The NASA MErcury Surface, Space ENvironment, GEochemistry and Ranging (MESSENGER) probe has just recently performed its third flyby of Mercury, and it is currently heading on a course that will allow it to be captured in the planet's orbit in early 2011. As it passed close to the planet after one of its third approaches, the spacecraft's instruments started recording a large number of high-energy solar neutrons, which is amazing, considering that this is the first time these particles have been studied within a distance range smaller than one astronomical unit (AU) from the Sun, Space Fellowship
The solar flare was detected by the spacecraft on December 31, 2007, as it was cruising about half of one AU away from the Sun. The readings obtained by the spectrometers aboard the probe helped astronomers finally figure out why some coronal mass ejections produced little to no energetic protons, whereas others did. “What [the observations are] telling us is that at least some moderate-sized flares continuously produce high-energy neutrons in the solar corona. From this fact, we inferred the continuous production of protons in the 30-to-100-MeV (million electron volt) range due to the flare,” Planetary Science Institute scientist William C. Feldman says.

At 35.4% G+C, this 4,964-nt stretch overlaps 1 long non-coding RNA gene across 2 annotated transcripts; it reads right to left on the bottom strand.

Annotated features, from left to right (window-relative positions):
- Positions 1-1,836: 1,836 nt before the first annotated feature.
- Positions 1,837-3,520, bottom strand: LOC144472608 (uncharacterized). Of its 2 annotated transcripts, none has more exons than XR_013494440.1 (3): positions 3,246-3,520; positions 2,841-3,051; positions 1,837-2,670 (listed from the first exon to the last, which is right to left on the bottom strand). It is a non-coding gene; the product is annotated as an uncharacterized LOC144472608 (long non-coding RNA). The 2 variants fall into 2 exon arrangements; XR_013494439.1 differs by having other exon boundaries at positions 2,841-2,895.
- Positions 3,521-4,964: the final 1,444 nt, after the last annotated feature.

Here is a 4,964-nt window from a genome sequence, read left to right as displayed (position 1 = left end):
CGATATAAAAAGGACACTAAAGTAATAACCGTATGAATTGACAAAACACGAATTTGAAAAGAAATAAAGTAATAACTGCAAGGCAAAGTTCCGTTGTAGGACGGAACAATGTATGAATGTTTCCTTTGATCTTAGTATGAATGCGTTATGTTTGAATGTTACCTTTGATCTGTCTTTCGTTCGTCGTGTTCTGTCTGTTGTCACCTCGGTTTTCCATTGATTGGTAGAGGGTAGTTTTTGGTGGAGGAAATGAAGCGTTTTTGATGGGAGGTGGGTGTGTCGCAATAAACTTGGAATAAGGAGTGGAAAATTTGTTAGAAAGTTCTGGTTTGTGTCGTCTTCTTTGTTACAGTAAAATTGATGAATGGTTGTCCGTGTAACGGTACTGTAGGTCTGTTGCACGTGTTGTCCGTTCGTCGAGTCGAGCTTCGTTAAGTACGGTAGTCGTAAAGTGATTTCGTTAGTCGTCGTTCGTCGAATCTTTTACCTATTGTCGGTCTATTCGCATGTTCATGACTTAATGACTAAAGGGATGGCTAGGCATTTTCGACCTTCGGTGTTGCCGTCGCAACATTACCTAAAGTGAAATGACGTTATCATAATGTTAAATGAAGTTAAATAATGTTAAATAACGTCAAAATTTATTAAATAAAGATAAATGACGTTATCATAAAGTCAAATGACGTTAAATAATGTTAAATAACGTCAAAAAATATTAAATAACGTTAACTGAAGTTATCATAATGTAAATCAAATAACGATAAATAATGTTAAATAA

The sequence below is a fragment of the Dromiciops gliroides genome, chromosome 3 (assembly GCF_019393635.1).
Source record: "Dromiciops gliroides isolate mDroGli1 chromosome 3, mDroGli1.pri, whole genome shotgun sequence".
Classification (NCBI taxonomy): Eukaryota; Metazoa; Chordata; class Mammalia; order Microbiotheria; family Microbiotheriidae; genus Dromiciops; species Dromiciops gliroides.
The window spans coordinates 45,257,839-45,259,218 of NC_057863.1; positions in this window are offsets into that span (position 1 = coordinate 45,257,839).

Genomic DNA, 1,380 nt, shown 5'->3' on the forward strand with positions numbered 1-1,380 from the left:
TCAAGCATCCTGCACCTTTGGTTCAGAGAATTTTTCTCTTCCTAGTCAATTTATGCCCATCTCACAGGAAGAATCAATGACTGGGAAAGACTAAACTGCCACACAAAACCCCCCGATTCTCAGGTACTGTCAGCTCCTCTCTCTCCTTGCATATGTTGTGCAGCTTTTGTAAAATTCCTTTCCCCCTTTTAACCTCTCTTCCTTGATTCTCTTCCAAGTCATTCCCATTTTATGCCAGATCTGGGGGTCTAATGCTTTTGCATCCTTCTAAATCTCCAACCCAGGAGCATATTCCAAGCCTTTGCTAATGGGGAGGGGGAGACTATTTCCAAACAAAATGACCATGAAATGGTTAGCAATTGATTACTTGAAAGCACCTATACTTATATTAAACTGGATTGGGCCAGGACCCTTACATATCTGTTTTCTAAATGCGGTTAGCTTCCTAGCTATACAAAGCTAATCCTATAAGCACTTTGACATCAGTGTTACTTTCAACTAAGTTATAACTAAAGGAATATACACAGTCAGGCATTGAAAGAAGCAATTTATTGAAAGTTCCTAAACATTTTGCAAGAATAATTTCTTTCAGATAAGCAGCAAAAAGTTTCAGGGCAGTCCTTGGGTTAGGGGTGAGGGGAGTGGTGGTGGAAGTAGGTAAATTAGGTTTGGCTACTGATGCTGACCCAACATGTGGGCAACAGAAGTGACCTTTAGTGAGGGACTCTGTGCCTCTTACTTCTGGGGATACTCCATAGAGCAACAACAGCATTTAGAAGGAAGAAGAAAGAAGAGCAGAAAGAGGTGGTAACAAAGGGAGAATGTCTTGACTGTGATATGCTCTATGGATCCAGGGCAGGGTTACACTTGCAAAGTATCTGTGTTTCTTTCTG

“So the important results are that perhaps after many flare events two things may occur: continuous production of neutrons over an extended period of time and creation of seed populations of neutrons near the sun that have decayed into protons. When coronal mass ejections (nuclear explosions in the corona) send shock waves into space, these feedstock protons are accelerated into interplanetary space,” he adds. Analyzing the properties of energetic protons is highly important for NASA, because these elementary particles travel at very high energies, and can cause massive damage to satellites in the Earth's orbit, and to astronauts aboard the International Space Station (ISS).
“There has always been the question of why some coronal mass ejections produce almost no energetic protons that reach the Earth, while others produce huge amounts. It appears that these seed populations of energetic protons near the sun could provide the answer, because it’s easier to accelerate a proton that already has an energy of 1 MeV than a proton that is at 1 keV (the solar wind),” Feldman adds. “People in the manned spaceflight program are very interested in being able to predict when a coronal mass ejection is going to be effective in generating dangerous levels of high-energy protons that produce a radiation hazard for astronauts,” he concludes.